Asymmetrical Alliance Advantages

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In an asymmetrical alliance, an alliance in which there is a large difference in the relative power of its members, the desire for control tends to drive the actions of the greater power. The subordinate member, meanwhile, seeks to maintain the benefits it receives from the larger partner while gaining some say in the actions of the alliance as well. Although surrendering some freedom of action is generally a requisite condition for the subordinate partner, the less powerful nation will attempt to use any leverage it can find to maintain as much freedom of action as possible. These goals are apparent in the NATO alliance, both during and after the Cold War, in the actions of both the greater power (the United States) and the lesser powers (the…show more content…
From the beginning, the alliance, which in theory was meant to confer equal status among the allies, was dominated by the United States. The military commander of the alliance has always been an American flag officer and the United States essentially dictated the major diplomatic and strategic decisions of the alliance. This is evident through the several NATO enlargements which were driven by the United States against the objections of other European allies and US interventions in European affairs, for example during the Suez Crisis, when the United States forced two of the largest nations in NATO to pull out of the conflict. However, the extensive control that the United States had did not prevent the other allies from pursuing strategies to reduce their dependence on the United States. In 1966, France withdrew all of its armed forces from the NATO command and requested that NATO forces leave the nation. Disappointed by its lack of power in the alliance, France had developed its own nuclear deterrence and removed its military from the command structure of NATO to demonstrate to the United States that they were not entirely dependent on the United States. Although this attempt at reducing the need of the benefits provided by the United States was…show more content…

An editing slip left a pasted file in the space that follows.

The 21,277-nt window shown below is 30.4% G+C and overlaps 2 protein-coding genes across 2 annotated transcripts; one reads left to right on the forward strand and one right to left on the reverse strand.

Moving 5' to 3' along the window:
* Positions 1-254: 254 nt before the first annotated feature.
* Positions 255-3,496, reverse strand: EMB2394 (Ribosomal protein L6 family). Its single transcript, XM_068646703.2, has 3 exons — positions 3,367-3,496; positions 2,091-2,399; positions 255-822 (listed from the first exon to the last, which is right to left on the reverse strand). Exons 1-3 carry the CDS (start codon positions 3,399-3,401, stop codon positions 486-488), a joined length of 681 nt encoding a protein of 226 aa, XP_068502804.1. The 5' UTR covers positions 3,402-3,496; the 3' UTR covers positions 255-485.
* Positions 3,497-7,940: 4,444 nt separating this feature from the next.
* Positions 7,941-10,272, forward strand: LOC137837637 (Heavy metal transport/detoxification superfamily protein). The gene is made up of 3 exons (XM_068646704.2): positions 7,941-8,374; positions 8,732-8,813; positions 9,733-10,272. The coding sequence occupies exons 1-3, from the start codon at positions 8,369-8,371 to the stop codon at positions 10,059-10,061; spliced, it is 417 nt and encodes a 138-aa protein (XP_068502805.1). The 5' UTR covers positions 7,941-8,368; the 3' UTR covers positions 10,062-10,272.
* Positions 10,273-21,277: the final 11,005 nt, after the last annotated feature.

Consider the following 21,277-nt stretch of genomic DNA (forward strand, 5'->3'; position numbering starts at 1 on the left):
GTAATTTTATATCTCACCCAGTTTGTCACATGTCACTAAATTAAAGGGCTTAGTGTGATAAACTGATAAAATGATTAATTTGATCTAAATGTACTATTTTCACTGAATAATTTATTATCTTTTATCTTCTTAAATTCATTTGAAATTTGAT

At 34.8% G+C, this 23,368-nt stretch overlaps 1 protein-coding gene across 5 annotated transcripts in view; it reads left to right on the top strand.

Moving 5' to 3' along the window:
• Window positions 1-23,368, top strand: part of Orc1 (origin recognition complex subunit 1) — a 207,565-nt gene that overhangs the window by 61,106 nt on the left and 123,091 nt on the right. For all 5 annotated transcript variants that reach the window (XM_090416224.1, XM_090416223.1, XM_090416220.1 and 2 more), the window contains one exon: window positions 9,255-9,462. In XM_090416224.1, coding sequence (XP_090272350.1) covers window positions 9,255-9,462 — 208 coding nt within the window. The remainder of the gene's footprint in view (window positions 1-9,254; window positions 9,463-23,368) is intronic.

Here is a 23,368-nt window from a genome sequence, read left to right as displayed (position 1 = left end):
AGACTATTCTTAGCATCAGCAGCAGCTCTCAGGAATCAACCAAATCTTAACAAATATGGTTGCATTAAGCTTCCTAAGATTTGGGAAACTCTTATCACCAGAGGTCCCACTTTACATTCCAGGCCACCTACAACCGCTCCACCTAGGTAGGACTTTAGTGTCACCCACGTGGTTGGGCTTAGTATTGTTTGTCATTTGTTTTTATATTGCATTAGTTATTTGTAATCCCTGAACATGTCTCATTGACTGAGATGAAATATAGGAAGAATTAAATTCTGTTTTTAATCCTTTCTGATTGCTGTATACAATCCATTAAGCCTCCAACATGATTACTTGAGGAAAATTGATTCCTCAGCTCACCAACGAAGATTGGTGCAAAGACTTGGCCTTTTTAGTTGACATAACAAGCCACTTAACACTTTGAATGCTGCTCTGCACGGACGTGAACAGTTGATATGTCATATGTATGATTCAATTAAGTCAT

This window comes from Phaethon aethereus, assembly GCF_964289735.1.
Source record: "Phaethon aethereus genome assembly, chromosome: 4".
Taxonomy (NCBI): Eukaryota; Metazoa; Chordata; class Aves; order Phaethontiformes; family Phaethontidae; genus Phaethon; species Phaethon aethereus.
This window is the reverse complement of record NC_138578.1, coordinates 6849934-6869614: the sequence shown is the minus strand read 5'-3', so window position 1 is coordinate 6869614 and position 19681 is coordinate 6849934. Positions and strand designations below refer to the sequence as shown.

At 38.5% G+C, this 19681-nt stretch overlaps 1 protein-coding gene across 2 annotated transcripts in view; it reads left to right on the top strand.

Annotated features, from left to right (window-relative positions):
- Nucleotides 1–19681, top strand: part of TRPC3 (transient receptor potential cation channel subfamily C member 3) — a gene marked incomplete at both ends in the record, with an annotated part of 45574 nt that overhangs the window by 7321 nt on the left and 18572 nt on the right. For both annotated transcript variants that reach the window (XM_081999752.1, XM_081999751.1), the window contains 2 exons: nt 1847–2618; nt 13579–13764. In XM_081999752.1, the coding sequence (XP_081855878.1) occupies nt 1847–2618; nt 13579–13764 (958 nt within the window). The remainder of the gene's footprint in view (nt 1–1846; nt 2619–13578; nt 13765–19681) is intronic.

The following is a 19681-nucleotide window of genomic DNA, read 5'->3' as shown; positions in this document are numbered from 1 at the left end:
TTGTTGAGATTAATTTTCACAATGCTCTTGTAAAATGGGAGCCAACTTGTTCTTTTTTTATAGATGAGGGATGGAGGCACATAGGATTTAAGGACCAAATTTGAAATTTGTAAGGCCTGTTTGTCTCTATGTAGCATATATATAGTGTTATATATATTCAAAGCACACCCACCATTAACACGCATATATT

For this reason, in 1998, the United Kingdom and France attempted to create a join security arrangement that would not include the United States. To maintain its power, the United States would then be expected to respond by blocking such attempts to seek out other sources of security. Indeed, one year after the security arrangement was proposed, US Secretary of State Madeleine Albright gave her famous “3Ds” statement regarding the NATO alliance. In it, she states that any deal among European nations must not “decouple” Europe from the NATO alliance, “duplicate” existing NATO assets or command structures, or “discriminate” against NATO members who are not members of the European Union. This was a clear ultimatum that Europe was strictly forbidden forming its own defense structures, a clear attempt of United States monopolization of the defense “public good.” [Albright] The behavior of the European allies following September 11, 2001 are also in line with the actions of a lesser partner in an alliance attempting to gain power in Blau’s model. After the terrorist attacks, European members of NATO invoked the alliance’s common defense clause for the first time in the history of the alliance and contributed troops to America’s mission in Afghanistan.

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